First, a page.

Ranch Advisory Welcomes Domenech

Posted on: Jun 16, 2017

Elizabeth Domenech recently joined the Ranch Advisory team as the Manger of Ecosystem Services.  Originally from a Texas ranching family, Domenech has worked across the west on a variety of ranching and wildlife-related conservation efforts, including fence design, coordinating predator/livestock…

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Stewardship Alliance of Northeast Elko (Nevada) has position open.

Posted on: Jun 01, 2017

The Stewardship Alliance of Northeast Elko (SANE), a local area working group in NE Nevada, is seeking an Organizational Coordinator who is highly motivated and passionate about enhancing healthy and resilient sagebrush ecosystems through public/private partnerships while preserving livestock operations…

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Gallatin Valley Land Trust Seeks Lands Project Manager

Posted on: May 01, 2017

The Lands Project Manager develops and manages land conservation projects throughout GVLT’s service area and plays an important role in achieving GVLT’s land conservation mission. The Project Manager is responsible for building effective working relationships, and negotiating and completing complex…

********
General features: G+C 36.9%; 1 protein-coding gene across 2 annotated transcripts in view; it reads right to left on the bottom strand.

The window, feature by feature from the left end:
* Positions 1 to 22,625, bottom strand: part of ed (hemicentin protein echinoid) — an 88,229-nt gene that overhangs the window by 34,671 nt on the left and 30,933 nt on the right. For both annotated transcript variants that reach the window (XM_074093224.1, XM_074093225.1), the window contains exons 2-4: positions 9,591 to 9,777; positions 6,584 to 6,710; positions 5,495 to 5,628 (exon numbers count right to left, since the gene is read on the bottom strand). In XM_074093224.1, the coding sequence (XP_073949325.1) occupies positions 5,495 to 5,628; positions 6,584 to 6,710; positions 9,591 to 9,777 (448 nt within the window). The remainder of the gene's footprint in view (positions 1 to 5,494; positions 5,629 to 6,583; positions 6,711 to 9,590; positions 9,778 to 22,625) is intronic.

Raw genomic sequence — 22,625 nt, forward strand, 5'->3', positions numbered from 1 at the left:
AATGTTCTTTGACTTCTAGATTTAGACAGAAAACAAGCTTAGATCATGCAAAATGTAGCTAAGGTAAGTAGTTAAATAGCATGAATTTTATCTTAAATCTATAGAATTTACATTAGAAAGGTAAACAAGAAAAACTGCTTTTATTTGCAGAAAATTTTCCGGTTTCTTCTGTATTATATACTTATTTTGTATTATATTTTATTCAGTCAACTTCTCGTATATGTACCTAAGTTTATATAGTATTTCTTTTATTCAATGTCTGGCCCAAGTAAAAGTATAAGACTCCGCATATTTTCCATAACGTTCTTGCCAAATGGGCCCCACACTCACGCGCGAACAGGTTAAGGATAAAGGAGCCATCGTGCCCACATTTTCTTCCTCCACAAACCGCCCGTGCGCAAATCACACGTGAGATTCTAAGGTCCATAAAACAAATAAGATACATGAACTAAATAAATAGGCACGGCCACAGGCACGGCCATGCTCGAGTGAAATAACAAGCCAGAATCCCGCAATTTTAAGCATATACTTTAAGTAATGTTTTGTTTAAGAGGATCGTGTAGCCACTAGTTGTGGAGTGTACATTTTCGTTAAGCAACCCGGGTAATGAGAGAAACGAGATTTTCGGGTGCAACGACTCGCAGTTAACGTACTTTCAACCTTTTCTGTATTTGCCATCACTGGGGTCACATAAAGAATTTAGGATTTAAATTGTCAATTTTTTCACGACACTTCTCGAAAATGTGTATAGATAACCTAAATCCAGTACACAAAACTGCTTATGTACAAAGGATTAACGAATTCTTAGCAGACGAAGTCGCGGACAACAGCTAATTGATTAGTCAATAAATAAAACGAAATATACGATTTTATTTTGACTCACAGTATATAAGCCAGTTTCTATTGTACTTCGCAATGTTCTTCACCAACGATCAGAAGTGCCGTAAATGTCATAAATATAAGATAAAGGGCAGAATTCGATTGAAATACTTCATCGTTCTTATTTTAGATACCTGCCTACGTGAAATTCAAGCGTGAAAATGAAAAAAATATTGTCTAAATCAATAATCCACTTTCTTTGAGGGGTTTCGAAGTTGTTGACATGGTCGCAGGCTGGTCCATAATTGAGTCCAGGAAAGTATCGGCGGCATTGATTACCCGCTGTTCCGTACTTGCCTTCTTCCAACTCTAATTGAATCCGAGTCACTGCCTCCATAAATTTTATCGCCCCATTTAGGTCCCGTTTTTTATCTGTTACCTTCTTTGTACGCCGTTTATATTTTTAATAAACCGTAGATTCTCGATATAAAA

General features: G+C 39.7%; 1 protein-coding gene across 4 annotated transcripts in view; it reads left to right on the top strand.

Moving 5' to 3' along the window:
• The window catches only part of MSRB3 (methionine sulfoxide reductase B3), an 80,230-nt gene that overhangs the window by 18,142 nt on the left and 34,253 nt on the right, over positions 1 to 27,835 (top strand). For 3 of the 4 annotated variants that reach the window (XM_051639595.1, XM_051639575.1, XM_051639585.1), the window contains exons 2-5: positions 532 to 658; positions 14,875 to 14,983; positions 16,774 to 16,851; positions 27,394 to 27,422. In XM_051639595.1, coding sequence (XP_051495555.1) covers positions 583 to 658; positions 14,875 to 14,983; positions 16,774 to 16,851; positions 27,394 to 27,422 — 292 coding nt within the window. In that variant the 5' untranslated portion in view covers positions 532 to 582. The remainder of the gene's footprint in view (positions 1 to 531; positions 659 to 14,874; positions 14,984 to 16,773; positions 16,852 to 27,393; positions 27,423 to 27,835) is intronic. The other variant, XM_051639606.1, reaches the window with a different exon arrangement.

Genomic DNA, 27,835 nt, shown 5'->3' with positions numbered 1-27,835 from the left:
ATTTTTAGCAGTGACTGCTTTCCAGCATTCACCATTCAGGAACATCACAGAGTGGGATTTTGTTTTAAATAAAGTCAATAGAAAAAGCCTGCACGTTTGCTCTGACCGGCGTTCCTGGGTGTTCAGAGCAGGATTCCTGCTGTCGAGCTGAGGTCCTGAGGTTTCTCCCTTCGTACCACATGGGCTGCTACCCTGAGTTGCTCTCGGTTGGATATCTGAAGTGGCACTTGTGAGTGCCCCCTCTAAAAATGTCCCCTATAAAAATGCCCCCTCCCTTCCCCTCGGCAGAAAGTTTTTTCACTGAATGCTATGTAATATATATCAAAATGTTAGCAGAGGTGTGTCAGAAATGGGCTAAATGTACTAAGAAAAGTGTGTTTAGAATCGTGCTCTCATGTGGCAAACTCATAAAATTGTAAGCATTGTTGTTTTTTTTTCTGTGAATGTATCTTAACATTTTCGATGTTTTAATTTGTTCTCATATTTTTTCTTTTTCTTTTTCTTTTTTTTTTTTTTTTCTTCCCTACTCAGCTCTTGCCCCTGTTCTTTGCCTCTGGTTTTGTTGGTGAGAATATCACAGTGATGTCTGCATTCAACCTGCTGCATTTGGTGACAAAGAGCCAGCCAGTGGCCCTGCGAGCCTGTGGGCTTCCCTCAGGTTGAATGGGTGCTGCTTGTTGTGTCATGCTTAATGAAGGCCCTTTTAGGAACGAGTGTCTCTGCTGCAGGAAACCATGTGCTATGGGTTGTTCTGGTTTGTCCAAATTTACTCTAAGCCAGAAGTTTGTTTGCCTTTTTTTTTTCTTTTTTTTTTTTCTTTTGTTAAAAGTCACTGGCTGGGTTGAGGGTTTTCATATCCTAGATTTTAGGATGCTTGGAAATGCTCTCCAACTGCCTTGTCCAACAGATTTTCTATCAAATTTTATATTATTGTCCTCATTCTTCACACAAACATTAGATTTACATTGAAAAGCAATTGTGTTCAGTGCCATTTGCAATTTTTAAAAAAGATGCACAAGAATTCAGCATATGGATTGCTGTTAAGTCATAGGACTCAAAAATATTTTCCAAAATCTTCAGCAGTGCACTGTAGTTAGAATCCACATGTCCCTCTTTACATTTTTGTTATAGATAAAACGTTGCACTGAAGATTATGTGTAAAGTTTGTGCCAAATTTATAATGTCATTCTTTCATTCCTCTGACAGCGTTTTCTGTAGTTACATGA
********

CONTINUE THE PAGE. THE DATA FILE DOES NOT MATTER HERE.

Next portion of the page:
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Sieben Live Stock Seeks a Mechanic and Farm Hand

Posted on: May 01, 2017

Sieben Live Stock Co. in west central Montana is offering a full-time position for a mechanic and farm hand.  See the position announcement here. 

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Good grazing management on Wyoming ranch improves pasture performance

Posted on: Jun 21, 2013

Ready for a quiz?

The photos below were both taken from the same spot on a Wyoming ranch, but a few years apart.  One of them shows the site in a year in which precipitation was 123% of the area's average, while the other was 53% of the area's average.  Which is which?




Answer:  The photo on the left was taken in 2007, a wet year in this area, while the photo on the right was taken in 2012, a dry year.  If you look closely, you can probably see that the photo on the left shows better plant vigor and vegetative growth on the right.  But the point is:  you have to look closely. 


Something happened between these two years that greatly improved rangeland health in this area.  That something was greatly altered grazing management practices, where managers shortened grazing durations, lengthened recovery times between grazing events, and greatly increased stock density.  The result was an 86% reduction in percent bare soil, a 100% increase in live plant cover, and a shift in plant species composition toward more desired grasses, forbs, and shrubs.  This pasture's overall performance as measured by rangeland health and stocking rate greatly improved, even during the dry year.  In fact, this ranch was not forced to destock at all in the dry year of 2012.  Had these managers not made the change, the pasture in the dry year of 2012 would not have held up as well as it did, and destocking would have resulted in more severe financial consequences for the ranch business.  This example illustrates how good grazing management can be measured on the land and on the income and expense statement.



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